Hydrogen embrittlement is the result of metals being unintentionally exposed to hydrogen. Exposure to hydrogen causes metals to become weaker and more prone to fracture. The level of brittleness is dependent on the amount of exposure and the metal’s properties. Some metals are more susceptible to hydrogen damage than others. Read our blog to discover more about hydrogen de-embrittlement and why the metal hardening process is necessary.
What causes the metal to become brittle?
The metal is likely to become brittle after metal finishing processes. Examples of this include cleaning, electroplating, and heat treatments. During these processes, hydrogen is often unintentionally absorbed into the material. The degree to which the metal gets affected depends on the amount of hydrogen diffused and the metal’s microstructure. Hydrogen is usually only able to enter metals when in the form of hydrogen ions or atoms. Because of this, metals are relatively safe from gaseous hydrogen at ambient temperatures. It is at higher temperatures that tightly-bound atoms separate into individual atoms. This allows them to possess the ability to diffuse into metals. It is evident that processes such as casting and welding facilitate hydrogen absorption. When this exposure takes place, it is important to undertake hydrogen de-embrittlement as soon as possible.
The Hydrogen de-embrittlement process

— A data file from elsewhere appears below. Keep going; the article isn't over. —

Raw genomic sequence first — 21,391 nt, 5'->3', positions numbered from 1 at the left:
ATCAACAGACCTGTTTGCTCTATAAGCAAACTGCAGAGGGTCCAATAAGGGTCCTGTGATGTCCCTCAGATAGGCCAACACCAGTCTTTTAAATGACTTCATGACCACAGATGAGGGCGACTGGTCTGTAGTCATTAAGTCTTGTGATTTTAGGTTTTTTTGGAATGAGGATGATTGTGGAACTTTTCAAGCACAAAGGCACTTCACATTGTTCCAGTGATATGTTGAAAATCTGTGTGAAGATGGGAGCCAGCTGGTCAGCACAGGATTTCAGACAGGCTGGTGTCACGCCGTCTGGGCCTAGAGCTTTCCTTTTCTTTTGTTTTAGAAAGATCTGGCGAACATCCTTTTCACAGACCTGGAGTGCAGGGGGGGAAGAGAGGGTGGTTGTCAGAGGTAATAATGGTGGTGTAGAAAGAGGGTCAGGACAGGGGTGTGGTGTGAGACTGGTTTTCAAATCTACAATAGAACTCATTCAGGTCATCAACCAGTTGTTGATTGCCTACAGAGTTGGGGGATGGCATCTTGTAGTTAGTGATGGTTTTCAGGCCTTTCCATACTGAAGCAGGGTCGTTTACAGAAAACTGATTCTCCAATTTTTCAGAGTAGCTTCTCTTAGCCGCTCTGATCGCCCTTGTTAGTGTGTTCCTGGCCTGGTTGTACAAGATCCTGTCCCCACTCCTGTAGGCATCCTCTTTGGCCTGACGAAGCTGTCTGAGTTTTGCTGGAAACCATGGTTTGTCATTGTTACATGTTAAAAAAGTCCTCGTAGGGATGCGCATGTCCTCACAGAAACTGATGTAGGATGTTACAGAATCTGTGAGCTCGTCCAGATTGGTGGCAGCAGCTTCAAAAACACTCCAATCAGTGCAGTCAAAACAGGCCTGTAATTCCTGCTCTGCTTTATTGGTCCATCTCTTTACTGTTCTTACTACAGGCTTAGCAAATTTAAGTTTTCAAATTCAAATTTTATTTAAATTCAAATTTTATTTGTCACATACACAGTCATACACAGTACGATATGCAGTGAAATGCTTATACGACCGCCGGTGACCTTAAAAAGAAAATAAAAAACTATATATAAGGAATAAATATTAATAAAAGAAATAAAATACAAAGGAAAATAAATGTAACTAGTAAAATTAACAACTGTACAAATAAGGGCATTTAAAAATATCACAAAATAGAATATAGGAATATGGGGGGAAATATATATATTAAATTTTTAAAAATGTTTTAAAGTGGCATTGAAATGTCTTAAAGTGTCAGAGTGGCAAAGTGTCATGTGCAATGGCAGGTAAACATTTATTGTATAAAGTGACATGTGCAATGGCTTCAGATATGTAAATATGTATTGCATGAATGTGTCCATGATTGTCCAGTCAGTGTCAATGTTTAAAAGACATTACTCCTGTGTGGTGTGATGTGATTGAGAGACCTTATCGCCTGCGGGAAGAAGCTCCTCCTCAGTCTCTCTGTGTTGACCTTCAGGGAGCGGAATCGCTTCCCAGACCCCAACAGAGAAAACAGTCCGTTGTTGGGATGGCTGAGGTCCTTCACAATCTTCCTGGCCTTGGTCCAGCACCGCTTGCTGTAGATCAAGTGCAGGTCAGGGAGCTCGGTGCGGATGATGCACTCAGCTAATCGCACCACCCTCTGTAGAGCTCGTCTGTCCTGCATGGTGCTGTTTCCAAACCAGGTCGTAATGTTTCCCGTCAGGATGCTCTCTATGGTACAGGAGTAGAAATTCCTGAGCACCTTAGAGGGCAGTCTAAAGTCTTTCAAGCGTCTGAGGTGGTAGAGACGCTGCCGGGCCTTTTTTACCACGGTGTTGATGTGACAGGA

The Hydrogen de-embrittlement process is performed shortly after the metal has undergone an electroplating service. It is fundamental to ensure the process is undertaken no more than three hours after electroplating. Hydrogen de-embrittlement is a heat treatment process which is usually complete between 200-220 degrees Celsius. The treatment is often described as a controlled bake operation. This is because the metal is heated at this temperature for many hours, depending on the metal.
Why is de-embrittlement necessary?
Hydrogen de-embrittlement is necessary to ensure the metal application is safe to use. It is argued that hydrogen has the ability to embrittle most engineering alloys to some extent. It is a problem when hydrogen has a significant impact on the metal’s microstructure and product application. When hydrogen embrittlement does occur, the metal’s characteristics change. The metal suffers from reduced ductility and reduced load-bearing capacity. This is likely to lead to cracks and structural damage. Depending on the application of the metal, this could be of significant concern.
For more information about our hydrogen de-embrittlement services, get in contact with us at Dorsetware. We offer a wide range of metal finishing and electroplating services. Speak to one of our experts by calling 01202 677939 or filling out our online contact form.